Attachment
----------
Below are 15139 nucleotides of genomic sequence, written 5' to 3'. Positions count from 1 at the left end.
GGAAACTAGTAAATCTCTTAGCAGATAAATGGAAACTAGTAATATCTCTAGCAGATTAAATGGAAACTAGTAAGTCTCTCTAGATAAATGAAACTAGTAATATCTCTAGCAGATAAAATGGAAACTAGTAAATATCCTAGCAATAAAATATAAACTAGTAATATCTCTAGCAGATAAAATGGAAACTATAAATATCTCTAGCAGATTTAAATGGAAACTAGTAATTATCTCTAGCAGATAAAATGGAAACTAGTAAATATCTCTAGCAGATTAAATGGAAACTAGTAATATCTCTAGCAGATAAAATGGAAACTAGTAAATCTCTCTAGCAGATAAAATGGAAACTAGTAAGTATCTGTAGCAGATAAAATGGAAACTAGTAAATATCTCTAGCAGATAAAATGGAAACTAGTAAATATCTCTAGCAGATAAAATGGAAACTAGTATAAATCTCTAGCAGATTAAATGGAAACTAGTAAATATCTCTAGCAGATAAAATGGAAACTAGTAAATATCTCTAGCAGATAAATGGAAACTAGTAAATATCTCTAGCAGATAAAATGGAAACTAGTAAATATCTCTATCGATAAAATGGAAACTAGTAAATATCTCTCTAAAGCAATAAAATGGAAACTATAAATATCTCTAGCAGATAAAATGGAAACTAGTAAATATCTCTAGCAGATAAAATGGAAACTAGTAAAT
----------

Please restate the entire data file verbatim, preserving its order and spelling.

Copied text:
Below are 15139 nucleotides of genomic sequence, written 5' to 3'. Positions count from 1 at the left end.
GGAAACTAGTAAATCTCTTAGCAGATAAATGGAAACTAGTAATATCTCTAGCAGATTAAATGGAAACTAGTAAGTCTCTCTAGATAAATGAAACTAGTAATATCTCTAGCAGATAAAATGGAAACTAGTAAATATCCTAGCAATAAAATATAAACTAGTAATATCTCTAGCAGATAAAATGGAAACTATAAATATCTCTAGCAGATTTAAATGGAAACTAGTAATTATCTCTAGCAGATAAAATGGAAACTAGTAAATATCTCTAGCAGATTAAATGGAAACTAGTAATATCTCTAGCAGATAAAATGGAAACTAGTAAATCTCTCTAGCAGATAAAATGGAAACTAGTAAGTATCTGTAGCAGATAAAATGGAAACTAGTAAATATCTCTAGCAGATAAAATGGAAACTAGTAAATATCTCTAGCAGATAAAATGGAAACTAGTATAAATCTCTAGCAGATTAAATGGAAACTAGTAAATATCTCTAGCAGATAAAATGGAAACTAGTAAATATCTCTAGCAGATAAATGGAAACTAGTAAATATCTCTAGCAGATAAAATGGAAACTAGTAAATATCTCTATCGATAAAATGGAAACTAGTAAATATCTCTCTAAAGCAATAAAATGGAAACTATAAATATCTCTAGCAGATAAAATGGAAACTAGTAAATATCTCTAGCAGATAAAATGGAAACTAGTAAAT